4 lessons from B2C for B2B

Alex Sword


The Financial Services Forum

The FSF recently hosted marketing experts to discuss the lessons B2B marketers can take from B2C – here are some key learnings from the event.


The need for B2B creativity

Ian Henderson, CEO of AML, introduced the session by noting recent advances in B2B marketing.

“Most B2B marketers these days are aware that their audiences are humans…people make decisions emotionally before rational mind is aware.”

He said that marketers need to connect to those feelings “even when the decision is a bit more important than which bar of chocolate or fizzy drink to buy.” He argued that the common factor between the two disciplines is the need for creativity.

Ian added that the importance of creativity as a tool to “attract attention and persuade people” will become more pronounced as data protection regulations strengthen.


Think about relationships, not about products

Sarah Christie, Senior Director at Truth Consulting, encouraged B2B marketers to move beyond the “product delusion”.

“We think too much about product and not enough about relationships,” Sarah said.

Sarah said B2B customers don’t want to be seen as a uniform group – they need to be seen as an individual business with individual challenges. They are very habit-driven and it is difficult to change behaviours – “most people who shop around typically just stick with what they know”.

Despite this the industry, she says, is still talking at product rather than brand level. Differentiating in terms of product features is difficult when there is huge competition and due to regulation most products are very similar.

The solution is to build stronger relationships, which B2C has done a good job of. This means humanising companies and building experiences more around the customer.

Using banking as an example, while interactions have moved away from office and branch interactions, Sarah argues that digitisation has offered new opportunities for better emotional connections using personalisation.

Better data can provide more personalised interactions at scale.

“Data is a critical tool for individualising what we offer and knowing the customer.”


Psychology of helping them

Simon Moore, CEO at Innovationbubble, called on marketers to “stop hiding behind numbers and stats” and deliver more tangible wins for their B2B customers.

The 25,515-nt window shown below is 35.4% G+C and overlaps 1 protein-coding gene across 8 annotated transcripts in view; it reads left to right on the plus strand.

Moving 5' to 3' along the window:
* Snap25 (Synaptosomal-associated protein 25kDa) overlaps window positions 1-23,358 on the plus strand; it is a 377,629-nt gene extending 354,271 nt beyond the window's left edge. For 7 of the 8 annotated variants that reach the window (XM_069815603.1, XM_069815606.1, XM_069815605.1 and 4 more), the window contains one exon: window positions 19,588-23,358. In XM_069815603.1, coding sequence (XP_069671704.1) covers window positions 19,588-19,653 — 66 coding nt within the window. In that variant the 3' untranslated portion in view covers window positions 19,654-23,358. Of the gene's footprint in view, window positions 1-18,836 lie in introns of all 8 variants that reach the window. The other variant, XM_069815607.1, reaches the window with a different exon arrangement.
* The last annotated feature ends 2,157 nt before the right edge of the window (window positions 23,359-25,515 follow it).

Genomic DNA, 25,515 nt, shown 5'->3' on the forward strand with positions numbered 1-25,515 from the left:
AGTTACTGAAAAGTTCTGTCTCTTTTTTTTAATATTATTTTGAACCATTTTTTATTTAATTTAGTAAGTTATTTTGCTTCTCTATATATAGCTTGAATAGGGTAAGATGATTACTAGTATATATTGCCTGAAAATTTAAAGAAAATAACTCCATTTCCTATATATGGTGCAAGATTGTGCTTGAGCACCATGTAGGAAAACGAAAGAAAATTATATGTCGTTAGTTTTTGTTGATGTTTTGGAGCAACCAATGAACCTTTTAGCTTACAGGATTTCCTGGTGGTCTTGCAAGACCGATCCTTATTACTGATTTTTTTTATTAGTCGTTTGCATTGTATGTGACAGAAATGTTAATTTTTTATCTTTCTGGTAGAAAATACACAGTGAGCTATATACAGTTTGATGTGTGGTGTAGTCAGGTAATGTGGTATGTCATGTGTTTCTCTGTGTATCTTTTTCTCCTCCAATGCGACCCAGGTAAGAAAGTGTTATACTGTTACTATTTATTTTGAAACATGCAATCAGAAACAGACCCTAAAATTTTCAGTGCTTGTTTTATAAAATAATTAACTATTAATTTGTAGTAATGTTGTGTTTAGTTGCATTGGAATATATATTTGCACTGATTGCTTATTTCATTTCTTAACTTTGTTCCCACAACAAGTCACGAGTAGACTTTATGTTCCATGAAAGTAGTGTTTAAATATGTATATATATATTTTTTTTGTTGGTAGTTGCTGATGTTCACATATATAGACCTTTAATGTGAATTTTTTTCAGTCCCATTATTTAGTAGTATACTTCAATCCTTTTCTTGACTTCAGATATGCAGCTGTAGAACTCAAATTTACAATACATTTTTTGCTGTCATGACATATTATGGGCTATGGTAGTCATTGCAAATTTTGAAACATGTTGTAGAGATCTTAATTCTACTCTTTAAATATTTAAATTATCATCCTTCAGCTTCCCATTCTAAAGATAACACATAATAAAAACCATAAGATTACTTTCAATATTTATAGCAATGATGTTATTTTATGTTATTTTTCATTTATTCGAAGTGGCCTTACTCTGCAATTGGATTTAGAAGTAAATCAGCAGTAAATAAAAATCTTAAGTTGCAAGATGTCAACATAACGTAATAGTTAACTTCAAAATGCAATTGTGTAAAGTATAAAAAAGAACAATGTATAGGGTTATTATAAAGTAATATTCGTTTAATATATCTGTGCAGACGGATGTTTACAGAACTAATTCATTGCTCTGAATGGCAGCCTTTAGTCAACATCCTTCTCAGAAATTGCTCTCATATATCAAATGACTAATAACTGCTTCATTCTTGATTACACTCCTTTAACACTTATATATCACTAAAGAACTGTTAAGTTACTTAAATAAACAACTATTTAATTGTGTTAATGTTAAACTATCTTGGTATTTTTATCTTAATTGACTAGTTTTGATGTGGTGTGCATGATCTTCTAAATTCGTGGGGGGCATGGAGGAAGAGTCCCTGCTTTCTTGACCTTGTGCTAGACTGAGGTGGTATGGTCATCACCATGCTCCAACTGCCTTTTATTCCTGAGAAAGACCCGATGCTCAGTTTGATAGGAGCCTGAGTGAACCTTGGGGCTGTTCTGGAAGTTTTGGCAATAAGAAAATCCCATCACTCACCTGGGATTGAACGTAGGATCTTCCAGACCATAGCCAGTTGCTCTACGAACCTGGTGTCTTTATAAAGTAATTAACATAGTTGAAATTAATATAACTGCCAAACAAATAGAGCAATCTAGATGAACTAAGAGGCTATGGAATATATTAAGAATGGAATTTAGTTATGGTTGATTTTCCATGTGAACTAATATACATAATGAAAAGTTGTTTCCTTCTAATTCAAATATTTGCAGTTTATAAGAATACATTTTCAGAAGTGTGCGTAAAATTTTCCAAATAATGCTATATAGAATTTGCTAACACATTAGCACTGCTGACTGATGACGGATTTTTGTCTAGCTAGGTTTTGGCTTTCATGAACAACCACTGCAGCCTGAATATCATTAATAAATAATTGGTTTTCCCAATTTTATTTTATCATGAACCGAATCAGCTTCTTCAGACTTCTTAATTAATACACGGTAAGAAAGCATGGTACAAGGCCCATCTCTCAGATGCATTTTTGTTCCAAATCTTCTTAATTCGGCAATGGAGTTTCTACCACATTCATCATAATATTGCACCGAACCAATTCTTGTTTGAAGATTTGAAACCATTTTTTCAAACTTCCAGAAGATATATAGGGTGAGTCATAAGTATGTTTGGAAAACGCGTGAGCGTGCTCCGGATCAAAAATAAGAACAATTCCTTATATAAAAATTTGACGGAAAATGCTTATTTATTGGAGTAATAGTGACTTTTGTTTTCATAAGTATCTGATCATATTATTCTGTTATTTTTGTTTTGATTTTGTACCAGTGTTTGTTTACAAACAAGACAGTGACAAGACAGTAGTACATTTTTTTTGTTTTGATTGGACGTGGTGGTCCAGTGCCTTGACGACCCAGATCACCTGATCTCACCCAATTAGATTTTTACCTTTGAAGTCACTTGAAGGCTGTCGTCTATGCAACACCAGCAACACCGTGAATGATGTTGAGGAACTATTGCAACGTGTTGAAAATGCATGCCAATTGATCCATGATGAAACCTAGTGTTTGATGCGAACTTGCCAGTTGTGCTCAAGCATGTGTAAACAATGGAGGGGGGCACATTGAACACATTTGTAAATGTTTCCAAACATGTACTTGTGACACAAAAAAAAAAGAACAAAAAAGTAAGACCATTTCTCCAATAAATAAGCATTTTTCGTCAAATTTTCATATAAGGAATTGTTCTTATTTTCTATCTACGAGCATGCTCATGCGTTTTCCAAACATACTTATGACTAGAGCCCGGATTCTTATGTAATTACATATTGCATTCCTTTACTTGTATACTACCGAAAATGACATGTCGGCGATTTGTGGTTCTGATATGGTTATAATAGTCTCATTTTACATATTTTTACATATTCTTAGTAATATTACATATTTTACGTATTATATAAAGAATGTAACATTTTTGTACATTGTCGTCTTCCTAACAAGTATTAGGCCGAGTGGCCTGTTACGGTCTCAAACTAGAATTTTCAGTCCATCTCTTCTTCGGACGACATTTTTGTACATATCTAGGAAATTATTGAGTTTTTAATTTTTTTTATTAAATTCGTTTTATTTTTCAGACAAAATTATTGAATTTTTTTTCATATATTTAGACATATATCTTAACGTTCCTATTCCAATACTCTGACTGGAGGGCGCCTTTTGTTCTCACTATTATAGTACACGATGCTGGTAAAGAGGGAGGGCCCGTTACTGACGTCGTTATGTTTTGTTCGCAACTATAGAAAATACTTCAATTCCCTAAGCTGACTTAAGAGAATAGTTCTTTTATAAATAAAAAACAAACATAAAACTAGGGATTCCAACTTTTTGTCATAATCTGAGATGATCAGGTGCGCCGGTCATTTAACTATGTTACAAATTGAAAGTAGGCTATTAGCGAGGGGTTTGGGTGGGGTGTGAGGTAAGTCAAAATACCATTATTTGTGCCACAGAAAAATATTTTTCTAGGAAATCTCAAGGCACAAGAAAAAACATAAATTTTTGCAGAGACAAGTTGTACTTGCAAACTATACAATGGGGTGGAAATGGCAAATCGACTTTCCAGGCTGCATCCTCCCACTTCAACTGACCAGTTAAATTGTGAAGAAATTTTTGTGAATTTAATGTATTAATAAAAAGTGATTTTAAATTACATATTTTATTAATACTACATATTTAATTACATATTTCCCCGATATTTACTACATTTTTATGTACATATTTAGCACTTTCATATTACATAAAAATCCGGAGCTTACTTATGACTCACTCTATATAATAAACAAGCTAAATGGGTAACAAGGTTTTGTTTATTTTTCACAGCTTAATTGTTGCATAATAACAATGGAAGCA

He compares current marketing to a blind date where somebody turns up and begins talking about themselves.

“They’ve got far too much to do in a day and you’re throwing more stuff at them.”

He suggests applying these criteria to messages: status (is it boosting their standing in their company), time (is the product giving them more time in the day) and digestibility (is it conveying the information in a simple way).

“Solve their imposter syndrome,” he says. “Make them feel worthy, useful and an asset.”


Cater to the emotional, not the rational

A theme that each speaker brought up was the importance of emotion in a business world obsessed with rationality. Ian set the scene in his intro by citing Binet and Field research suggesting that emotional campaigns deliver four times the ROI than rational ones.

Simon pointed this out as well, arguing that only around a fifth of the brain is able to deal with stats.

“Your brain doesn’t work,” he said.

He called on delegates to count as quickly as possible the number of ‘F’s in this sentence:


Finished files are the result of years of scientific study combined with the experience of years.


Most people get the answer wrong, missing out the ‘F’s in the word “of”. (The correct answer is six).

Making the argument for less rational-focused marketing can be a challenge when talking to CFOs, who are numbers-oriented. Simon recommends showing them the sentence and proving to them that they too suffer from these cognitive biases.

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